Survey Finds U.S. Uninsured Rate Plateaued at 11.9% in 2015
For the survey, Gallup conducted phone interviews between Oct. 1, 2015, and Dec. 31, 2015, with a random sample of 42,998 U.S. adults.
According to the survey, the share of uninsured U.S. adults was 11.9% in the last three months of 2015, a figure that was essentially unchanged since the beginning of the year. The results showed that the uninsured rate dropped to 11.4% between April 2015 and June 2015, then increased slightly throughout the rest of the year. The increase was the first noted by the survey since the ACA's coverage expansions took effect in 2013.
According to Gallup, the findings indicate that after a sharp drop in 2014, the country's uninsured rate has now plateaued. Gallup noted, "This validates concerns that similarly large reductions may not be possible in the future because the remaining uninsured are harder to reach or less inclined to become insured." The group added, "Future reductions will likely require significant outreach and expanded programs targeting those who have not yet taken advantage."
Still, Gallup predicted another decline in the uninsured rate during the first three months of this year but noted that it is unclear how significant that decline will be.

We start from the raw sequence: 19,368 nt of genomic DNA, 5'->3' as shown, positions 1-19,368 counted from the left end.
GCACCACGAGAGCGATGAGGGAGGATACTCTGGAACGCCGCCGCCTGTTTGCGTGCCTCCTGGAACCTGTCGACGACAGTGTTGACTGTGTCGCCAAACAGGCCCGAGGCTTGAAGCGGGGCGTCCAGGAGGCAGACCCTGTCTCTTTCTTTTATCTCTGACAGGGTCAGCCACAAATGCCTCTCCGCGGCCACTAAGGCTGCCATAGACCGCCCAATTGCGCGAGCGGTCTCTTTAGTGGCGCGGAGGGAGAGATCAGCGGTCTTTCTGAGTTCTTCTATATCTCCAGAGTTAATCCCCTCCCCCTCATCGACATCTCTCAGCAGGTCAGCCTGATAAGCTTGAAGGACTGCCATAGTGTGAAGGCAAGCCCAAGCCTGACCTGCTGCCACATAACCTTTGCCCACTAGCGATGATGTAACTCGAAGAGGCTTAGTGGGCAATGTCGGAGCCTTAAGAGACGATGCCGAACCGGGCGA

Larry Levitt, senior vice president for special initiatives at the Kaiser Family Foundation, said he "believe[s] the health law has crossed the threshold of sustainability, but its future success depends on growing enrollment." He noted, "A strong open enrollment period would allow the Obama administration to go out on a high note," while "[w]eak enrollment could intensify the debate over the [ACA], particularly as the general election approaches."
The Obama administration did not directly respond to the survey results. However, CMS spokesperson Aaron Albright noted that the ACA "has led to millions of Americans getting access to quality and affordable health coverage" (Alonso-Zaldivar, AP/San Diego Union-Tribune, 1/7).This is part of the California Healthline Daily Edition, a summary of health policy coverage from major news organizations. Sign up for an email subscription.